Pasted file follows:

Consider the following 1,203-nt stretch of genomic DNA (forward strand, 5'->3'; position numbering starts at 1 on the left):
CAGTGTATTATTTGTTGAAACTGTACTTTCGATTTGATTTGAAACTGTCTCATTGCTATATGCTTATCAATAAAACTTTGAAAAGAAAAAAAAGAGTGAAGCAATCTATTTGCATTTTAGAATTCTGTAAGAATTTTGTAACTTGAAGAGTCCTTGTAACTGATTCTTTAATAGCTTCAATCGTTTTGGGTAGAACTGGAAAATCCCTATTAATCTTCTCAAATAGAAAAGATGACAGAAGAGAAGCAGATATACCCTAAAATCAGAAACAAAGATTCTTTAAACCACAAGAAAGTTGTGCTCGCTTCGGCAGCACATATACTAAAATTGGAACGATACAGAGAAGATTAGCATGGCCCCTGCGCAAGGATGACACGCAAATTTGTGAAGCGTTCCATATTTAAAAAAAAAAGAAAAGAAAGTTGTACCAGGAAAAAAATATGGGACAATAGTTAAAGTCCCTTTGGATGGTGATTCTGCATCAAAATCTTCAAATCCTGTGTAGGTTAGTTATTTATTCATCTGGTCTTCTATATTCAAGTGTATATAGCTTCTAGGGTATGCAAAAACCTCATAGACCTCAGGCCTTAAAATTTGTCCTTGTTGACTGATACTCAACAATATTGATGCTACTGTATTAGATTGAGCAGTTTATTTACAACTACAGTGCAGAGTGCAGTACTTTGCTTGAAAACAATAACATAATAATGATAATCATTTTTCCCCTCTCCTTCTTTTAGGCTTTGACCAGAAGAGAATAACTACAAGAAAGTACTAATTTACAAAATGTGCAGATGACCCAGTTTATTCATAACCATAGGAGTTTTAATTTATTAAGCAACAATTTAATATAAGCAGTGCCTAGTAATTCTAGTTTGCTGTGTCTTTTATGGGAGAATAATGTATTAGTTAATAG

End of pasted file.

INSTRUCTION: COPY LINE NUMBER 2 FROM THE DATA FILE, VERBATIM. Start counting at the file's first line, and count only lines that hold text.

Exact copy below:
CAGTGTATTATTTGTTGAAACTGTACTTTCGATTTGATTTGAAACTGTCTCATTGCTATATGCTTATCAATAAAACTTTGAAAAGAAAAAAAAGAGTGAAGCAATCTATTTGCATTTTAGAATTCTGTAAGAATTTTGTAACTTGAAGAGTCCTTGTAACTGATTCTTTAATAGCTTCAATCGTTTTGGGTAGAACTGGAAAATCCCTATTAATCTTCTCAAATAGAAAAGATGACAGAAGAGAAGCAGATATACCCTAAAATCAGAAACAAAGATTCTTTAAACCACAAGAAAGTTGTGCTCGCTTCGGCAGCACATATACTAAAATTGGAACGATACAGAGAAGATTAGCATGGCCCCTGCGCAAGGATGACACGCAAATTTGTGAAGCGTTCCATATTTAAAAAAAAAAGAAAAGAAAGTTGTACCAGGAAAAAAATATGGGACAATAGTTAAAGTCCCTTTGGATGGTGATTCTGCATCAAAATCTTCAAATCCTGTGTAGGTTAGTTATTTATTCATCTGGTCTTCTATATTCAAGTGTATATAGCTTCTAGGGTATGCAAAAACCTCATAGACCTCAGGCCTTAAAATTTGTCCTTGTTGACTGATACTCAACAATATTGATGCTACTGTATTAGATTGAGCAGTTTATTTACAACTACAGTGCAGAGTGCAGTACTTTGCTTGAAAACAATAACATAATAATGATAATCATTTTTCCCCTCTCCTTCTTTTAGGCTTTGACCAGAAGAGAATAACTACAAGAAAGTACTAATTTACAAAATGTGCAGATGACCCAGTTTATTCATAACCATAGGAGTTTTAATTTATTAAGCAACAATTTAATATAAGCAGTGCCTAGTAATTCTAGTTTGCTGTGTCTTTTATGGGAGAATAATGTATTAGTTAATAG